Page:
Cuomo Proposes Hospitals Detail Their Community Spending

NYAPRS Note: In this State of the State address this past week, NYS Governor Andrew Cuomo proposed that, in order to maintain their tax-exempt status, hospitals demonstrate greater investments in addressing the social determinants of health in the communities where they operate. Right now, hospitals spend 4% of community benefit dollars on community improvement, which is the current federal requirement. The Governor believes that current federal requirements “do not do enough to help guide these vital investments toward community health improvement, and, as a result, hospital investment varies widely.” 
NYAPRS supports the Governor’s position here, recognizing the huge investments that hospitals have received from our DSRIP program.

Cuomo Proposes Hospitals Detail Their Community Spending
By Jonathan LaMantia Crain’s health Pulse January 5, 2018

Gov. Andrew Cuomo voiced his commitment to hospitals in his State of the State speech Wednesday, but in an accompanying policy paper, he asked hospitals to do more for their community in return for their tax-exempt status.
Cuomo proposed that all voluntary hospitals identify spending in their community service plans that will go toward health improvement. In order to qualify for a tax exemption, hospitals often cite the charity care and losses they incur from treating Medicaid patients as a large part of the community benefit they provide.
That emphasis results in less spending on such health programs as supportive housing, nutrition assistance and after-school programs, said Sara Rosenbaum, a professor of health law and policy at George Washington University.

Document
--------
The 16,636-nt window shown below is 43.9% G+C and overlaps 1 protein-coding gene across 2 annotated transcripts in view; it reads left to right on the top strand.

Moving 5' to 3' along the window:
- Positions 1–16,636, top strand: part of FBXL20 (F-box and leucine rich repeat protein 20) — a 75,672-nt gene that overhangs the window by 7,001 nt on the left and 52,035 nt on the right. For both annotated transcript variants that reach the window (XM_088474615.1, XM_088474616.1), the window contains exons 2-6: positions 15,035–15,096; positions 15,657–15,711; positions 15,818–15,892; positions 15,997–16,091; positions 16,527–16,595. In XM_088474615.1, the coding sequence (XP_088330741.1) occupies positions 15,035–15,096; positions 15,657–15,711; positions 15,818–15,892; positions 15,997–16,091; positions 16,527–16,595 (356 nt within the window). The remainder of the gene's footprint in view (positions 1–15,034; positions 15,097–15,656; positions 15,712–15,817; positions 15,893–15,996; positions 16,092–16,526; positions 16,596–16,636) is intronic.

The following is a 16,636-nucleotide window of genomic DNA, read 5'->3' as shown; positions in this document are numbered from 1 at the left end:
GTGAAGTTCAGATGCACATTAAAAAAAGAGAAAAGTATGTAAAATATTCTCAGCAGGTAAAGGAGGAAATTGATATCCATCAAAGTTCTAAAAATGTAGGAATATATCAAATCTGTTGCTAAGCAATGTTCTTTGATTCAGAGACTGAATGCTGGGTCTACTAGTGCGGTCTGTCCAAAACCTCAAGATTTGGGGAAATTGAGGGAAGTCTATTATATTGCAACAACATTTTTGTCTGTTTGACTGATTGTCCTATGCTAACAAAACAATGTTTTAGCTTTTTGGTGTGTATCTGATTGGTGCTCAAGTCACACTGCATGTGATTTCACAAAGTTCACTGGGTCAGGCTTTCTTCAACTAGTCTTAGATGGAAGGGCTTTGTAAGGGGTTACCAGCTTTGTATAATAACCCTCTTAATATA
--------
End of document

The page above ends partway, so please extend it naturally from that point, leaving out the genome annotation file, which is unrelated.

In New York, hospitals spend only about 4% of community benefit money on health improvement, according to the governor's office.The directive to describe community spending will be issued in future guidance from the state Department of Health, a department spokeswoman said.
"The federal requirements do not do enough to help guide these vital investments toward community health improvement, and, as a result, hospital investment varies widely," the governor's office wrote in itsState of the State policy paper.
The Affordable Care Act added conditions for nonprofit hospitals to qualify for tax-exempt status, including requirements to conduct a community health needs assessment with an implementation strategy and to establish a written financial-assistance policy for patients. But the law did not direct hospitals on whether they must use the needs assessment to drive their community spending.
"New York is attempting to close the loophole that wasn't closed in the federal law itself," Rosenbaum said.
More than 85% of this spending goes toward reimbursement for uncompensated patient care, not community investment, according to a2013 studyin the New England Journal of Medicine cited inHealth Affairs. Other expenses making up a hospital's community benefit total include money spent on research and graduate medical education.
Bea Grause, president of the Healthcare Association of New York State, said that hospitals have been engaged with the department for years on how to align their efforts. Once organizations conduct their need assessments, they should be able to dictate how that money is invested, she said.
"Hospitals and their communities ought to be in charge of the final say." —J.L.